Well, yes, if we are talking about the traditional 8254 PIT timer, it is at IRQ0, which is vector 32. But that is not generally used as the timer in the Linux operating system on modern machines. [Note that the vector assignment of 32 is really quite arbitrary. It is set when programming the 8259 (PIC) or APIC - but it's not a bad choice, since 32 is the first vector AFTER the reserved ones. It's certainly better than mixing the hardware interrupts with exception vectors, as DOS would do - so there was no way to tell a General Protection fault (vector 13 in the table above) from a INTR 5 (also vector 13, as the INT0 was mapped to Vector 8, and 5 + 8 = 13). From memory, INTR5 wasn't particularly well used - something like LPT2: (Second parallel port). But it's still a good idea to not overlap them... Henc the "reserved" for the vectors 20 to 31.
The IRQ that actually controls the timing of the system is most likely a Local APIC timer, and it's vector is not fixed in hardware in the same way as the original PC.
Also, with the advent of "message signalled interrupts", it is entirely possible to have (much) more than 256 interrupt vectors.
I don't agree with the wording "vector 0-19 are non-maskable interrupts". Aside from NMI (vector 2), they are all EXCEPTIONS (aka TRAPS or FAULTS) - that is, an event driven by some error condition in the system - vector zero is the result of an integer divide by zero, vector 1 is a "single step" instruction interrupt [and a few other "debug" traps, such as "write to any address matching an enabled debug register"], vector 3 is the result of a "int3" instruction (opcode 0xcc), vector 4 is the result of executing "INTO"(that's 'o' as in overflow, not
0 as in zero). When accessing a piece of memory not marked as present in the page-tables, vector 14 is used. They are indeed "non-maskable", but they are, with a few exceptions, direct consequences of the instructon executing at the time - so they are synchronous to the program itself.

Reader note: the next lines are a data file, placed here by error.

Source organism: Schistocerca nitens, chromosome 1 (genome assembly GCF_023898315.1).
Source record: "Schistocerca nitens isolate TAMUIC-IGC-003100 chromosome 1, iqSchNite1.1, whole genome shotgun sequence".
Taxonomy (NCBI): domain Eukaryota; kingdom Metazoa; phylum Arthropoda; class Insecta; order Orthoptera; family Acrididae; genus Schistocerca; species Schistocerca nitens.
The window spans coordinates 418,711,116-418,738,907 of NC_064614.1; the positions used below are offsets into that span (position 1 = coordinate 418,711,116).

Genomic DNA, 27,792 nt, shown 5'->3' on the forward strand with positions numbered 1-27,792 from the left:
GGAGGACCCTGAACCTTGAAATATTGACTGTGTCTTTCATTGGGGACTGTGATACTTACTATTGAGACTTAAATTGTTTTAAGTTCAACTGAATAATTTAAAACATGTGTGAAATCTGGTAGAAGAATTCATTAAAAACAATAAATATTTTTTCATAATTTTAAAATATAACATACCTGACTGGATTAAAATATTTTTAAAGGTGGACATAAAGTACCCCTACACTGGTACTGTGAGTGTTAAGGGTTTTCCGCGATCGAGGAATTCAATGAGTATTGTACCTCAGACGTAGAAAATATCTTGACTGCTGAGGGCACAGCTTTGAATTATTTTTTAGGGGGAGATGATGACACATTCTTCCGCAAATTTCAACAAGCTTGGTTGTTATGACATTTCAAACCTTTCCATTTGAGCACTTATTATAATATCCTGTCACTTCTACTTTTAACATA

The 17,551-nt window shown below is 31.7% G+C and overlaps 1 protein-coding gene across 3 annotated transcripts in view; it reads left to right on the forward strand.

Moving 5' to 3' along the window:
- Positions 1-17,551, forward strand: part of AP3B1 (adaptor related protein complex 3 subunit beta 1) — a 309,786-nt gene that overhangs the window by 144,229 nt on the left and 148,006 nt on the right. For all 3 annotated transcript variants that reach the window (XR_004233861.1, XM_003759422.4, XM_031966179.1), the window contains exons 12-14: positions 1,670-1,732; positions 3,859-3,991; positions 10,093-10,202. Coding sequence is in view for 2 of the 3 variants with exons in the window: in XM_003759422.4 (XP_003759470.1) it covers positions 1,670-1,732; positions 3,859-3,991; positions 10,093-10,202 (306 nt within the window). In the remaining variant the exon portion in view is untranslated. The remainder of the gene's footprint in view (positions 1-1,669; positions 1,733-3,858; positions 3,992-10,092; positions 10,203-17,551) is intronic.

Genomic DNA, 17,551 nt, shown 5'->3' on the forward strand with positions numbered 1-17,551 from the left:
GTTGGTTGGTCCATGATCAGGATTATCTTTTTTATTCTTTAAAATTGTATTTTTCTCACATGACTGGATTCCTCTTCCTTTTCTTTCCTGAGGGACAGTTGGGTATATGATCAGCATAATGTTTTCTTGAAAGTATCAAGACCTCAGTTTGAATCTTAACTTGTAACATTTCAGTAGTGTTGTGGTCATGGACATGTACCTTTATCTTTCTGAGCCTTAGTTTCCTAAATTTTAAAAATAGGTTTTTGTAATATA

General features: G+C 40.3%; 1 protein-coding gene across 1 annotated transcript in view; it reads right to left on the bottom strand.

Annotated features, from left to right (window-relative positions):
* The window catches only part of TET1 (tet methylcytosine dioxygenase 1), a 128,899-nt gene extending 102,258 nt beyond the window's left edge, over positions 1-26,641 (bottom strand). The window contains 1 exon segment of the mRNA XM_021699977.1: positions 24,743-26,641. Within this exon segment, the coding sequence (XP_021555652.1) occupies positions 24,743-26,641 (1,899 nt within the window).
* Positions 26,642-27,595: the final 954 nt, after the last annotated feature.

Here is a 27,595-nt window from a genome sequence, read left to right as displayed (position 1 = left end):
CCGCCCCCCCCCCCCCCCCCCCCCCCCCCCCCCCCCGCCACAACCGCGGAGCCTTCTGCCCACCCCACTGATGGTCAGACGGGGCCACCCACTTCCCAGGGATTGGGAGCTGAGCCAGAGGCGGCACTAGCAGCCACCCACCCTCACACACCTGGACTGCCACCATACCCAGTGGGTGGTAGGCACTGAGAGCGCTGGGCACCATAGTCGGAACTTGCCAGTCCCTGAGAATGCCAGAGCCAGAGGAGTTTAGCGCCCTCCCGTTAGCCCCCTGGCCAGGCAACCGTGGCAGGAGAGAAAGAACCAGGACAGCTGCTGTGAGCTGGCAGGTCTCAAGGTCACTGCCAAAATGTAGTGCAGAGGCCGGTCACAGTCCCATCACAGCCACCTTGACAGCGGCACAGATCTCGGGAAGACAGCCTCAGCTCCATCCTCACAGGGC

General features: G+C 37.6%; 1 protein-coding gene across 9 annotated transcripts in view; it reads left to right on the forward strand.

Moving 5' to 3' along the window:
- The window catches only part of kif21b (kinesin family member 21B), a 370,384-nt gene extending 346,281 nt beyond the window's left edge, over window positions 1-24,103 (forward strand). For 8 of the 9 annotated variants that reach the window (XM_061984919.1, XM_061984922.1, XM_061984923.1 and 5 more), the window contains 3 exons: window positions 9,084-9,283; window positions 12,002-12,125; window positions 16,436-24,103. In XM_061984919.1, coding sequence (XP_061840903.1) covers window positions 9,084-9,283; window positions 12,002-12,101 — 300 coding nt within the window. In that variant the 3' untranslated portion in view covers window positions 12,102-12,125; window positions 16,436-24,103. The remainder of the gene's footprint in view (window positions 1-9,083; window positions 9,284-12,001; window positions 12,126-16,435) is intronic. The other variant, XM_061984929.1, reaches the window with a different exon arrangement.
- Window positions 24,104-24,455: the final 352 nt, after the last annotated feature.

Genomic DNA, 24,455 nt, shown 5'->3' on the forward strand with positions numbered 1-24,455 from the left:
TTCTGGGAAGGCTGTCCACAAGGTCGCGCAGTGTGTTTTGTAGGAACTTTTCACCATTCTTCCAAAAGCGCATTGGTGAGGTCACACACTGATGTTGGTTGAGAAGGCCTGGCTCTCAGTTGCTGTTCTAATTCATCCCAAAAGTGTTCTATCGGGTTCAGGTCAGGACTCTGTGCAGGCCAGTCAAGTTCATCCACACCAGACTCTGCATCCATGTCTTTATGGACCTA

The exceptions are the "Double fault" exception and "machine check fault".
Double fault is when the processor detects a fault during the handling of another exception - typically because the operating system has done something daft, like set the stack to somewhere invalid, and thus gets a page-fault, tries to use the stack to store the page-fault return address and that fails because the stack is not accessible. Double fault handlers, thus, tends to be set as "task switch interrupts", and load a new stack to make sure the double fault can continue. If the double fault handler can't run correctly, the processor will "triple-fault". This usually means "reboot" on PC platforms. Double faults are normally not recoveriable - the handler will (try to) provide some information about what happened, and how it got into this state, but once that's done, the system either reboots or waits for someone to come and push the reset button.
Machine check fault is where the processor detects an unrecoverable error - such as irrecoverable memory error or a cache parity error, etc. These are typically also non-recoverable, but not DIRECTLY coupled with the instruction being executed, but more on a combination of different events (memory read of an address where the memory content has gone bad, or similar).